Water quality results for 2023 in Story County

Water quality results for 2023 in Story County

Our 2023 Annual Report is now available with results of both volunteer and lab testing of water quality in lakes and streams in Story County.  The 56-page report can be navigating by clicking on headings in the table of contents or by using the “Bookmarks” feature in your PDF reader.  Below are some of the key findings.

Amelia Whitener leads a water monitoring demonstration at a trash cleanup event.

The volunteer program continues to grow and improve in consistency.

  • 49 volunteers entered 969 data sheets into the Clean Water Hub this season.
  • Many volunteers are monitoring their assigned site biweekly, with 20 sites sampled at least 20 times.
Mayfly larvae (nymph) under magnifying glass

This was a challenging year for fish and aquatic insects.

  • In addition to many creeks drying up, volunteers observed dissolved oxygen drop to low levels at 53% of stream sites. 
  • Biological surveys showed mixed results, with some streams scoring poorly but sensitive insects like mayflies present in others.
Cows with access to creeks are one possible source of E. coli bacteria

E. coli bacteria levels in streams remained high.

  • All thirteen streams with enough data to evaluate this season exceeded the primary contact recreation standard. Three streams exceeded the secondary contact recreation standard: (West Indian Creek, College Creek, and Ballard Creek.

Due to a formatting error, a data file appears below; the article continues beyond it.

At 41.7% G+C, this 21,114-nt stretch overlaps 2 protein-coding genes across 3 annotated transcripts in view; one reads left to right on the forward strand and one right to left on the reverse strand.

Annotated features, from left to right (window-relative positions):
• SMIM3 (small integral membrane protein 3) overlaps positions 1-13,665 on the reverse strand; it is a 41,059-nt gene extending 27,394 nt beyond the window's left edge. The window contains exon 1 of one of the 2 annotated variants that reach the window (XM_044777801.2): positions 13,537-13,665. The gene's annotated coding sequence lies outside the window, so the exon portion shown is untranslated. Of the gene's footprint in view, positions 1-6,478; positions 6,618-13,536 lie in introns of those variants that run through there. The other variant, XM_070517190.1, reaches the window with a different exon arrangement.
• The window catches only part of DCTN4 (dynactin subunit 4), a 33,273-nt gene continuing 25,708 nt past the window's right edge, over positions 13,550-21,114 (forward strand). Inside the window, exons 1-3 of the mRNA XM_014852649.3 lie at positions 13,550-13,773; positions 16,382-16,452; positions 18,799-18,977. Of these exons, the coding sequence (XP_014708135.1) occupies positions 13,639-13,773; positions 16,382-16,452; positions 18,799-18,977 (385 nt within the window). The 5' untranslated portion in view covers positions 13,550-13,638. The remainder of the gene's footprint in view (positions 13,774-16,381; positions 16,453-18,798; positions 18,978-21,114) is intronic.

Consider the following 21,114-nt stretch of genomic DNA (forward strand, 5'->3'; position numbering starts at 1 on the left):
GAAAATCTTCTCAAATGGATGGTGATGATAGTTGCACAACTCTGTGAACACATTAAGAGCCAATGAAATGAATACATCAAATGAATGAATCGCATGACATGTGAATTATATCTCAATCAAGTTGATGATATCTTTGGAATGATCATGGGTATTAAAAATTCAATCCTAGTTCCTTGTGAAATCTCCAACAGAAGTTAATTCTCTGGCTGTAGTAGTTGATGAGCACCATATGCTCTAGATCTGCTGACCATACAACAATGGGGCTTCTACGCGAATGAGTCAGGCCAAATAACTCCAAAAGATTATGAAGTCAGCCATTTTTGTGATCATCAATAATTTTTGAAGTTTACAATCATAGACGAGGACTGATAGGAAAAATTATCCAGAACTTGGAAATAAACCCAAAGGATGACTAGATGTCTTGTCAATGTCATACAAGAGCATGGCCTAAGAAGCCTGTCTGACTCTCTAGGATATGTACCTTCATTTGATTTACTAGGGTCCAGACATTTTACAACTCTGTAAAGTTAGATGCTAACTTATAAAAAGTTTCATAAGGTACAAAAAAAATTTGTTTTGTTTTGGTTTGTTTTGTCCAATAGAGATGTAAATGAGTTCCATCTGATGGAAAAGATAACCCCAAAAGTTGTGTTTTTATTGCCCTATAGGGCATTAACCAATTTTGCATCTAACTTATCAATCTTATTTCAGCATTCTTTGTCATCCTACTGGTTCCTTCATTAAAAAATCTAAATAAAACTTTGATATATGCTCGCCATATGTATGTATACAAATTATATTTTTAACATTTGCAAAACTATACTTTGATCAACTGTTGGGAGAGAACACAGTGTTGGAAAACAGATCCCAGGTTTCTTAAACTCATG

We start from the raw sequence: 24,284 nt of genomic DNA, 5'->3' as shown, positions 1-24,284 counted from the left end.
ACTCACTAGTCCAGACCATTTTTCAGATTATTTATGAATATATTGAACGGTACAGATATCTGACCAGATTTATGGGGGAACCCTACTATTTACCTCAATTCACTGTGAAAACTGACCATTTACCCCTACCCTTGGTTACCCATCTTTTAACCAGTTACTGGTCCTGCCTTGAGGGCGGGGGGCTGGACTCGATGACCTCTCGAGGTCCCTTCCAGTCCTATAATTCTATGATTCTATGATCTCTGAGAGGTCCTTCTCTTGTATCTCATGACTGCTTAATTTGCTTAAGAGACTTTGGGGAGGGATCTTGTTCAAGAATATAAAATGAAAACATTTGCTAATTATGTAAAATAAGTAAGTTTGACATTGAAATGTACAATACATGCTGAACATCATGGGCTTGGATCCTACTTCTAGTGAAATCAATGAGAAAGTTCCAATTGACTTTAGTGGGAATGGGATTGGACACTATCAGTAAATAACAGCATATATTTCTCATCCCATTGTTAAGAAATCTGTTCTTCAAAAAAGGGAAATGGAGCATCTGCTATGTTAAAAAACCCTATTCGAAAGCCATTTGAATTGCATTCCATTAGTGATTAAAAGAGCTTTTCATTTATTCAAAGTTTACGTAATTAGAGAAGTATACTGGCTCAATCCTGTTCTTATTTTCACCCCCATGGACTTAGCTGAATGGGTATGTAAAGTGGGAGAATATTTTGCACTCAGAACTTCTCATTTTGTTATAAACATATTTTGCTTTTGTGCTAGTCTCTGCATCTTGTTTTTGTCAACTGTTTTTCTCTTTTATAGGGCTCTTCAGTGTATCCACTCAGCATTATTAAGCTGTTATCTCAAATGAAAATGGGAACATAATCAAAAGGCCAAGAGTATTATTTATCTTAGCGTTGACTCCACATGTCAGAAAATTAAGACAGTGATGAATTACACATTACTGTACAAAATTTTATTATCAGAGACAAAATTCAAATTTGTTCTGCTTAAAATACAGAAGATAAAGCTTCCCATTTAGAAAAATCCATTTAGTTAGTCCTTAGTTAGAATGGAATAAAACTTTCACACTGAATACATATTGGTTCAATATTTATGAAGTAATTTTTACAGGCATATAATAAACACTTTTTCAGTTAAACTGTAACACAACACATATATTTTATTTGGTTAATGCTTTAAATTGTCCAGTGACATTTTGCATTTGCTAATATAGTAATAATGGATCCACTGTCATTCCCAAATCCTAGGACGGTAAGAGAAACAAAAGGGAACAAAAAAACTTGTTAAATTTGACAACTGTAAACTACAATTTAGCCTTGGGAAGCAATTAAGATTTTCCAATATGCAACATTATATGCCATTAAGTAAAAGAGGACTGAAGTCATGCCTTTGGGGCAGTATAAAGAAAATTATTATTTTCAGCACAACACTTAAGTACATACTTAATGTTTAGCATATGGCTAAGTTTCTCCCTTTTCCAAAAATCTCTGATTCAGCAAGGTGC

• However, over the last four years, most sites on the South Skunk River meet the standard when there is enough water to float a canoe.
UV disinfection system at Ames Water Pollution Control Facility

Wastewater treatment plants are not yet capable of removing some of the pollutants we monitor, and can have a large influence during drought when effluent is less diluted.

  • Effluent from the old sewage treatment plant in Nevada was found to be a major source of E. coli bacteria. The new plant, currently under construction, includes a disinfection system that should address the problem.
  • Stream sites downstream of sewage treatment plants tend to have elevated chloride and phosphate.  
Stock photo of cover crops

The encouraging trends we noted in the 2022 report held up with another year of data. Water quality trends are often driven by weather, but we pulled out subsets based on streamflow to remove some of this influence. 

  • E. coli in the South Skunk River below the Ames Water Pollution Control Facility has improved relative to the pre-2014 baseline period, especially during dry conditions when wastewater has the greatest influence.
  • Nitrate in the South Skunk River below the confluence with Ioway Creek improved relative to the pre-2014 baseline period, even after excluding dry periods. This pattern is consistent with improvement from conservation practices.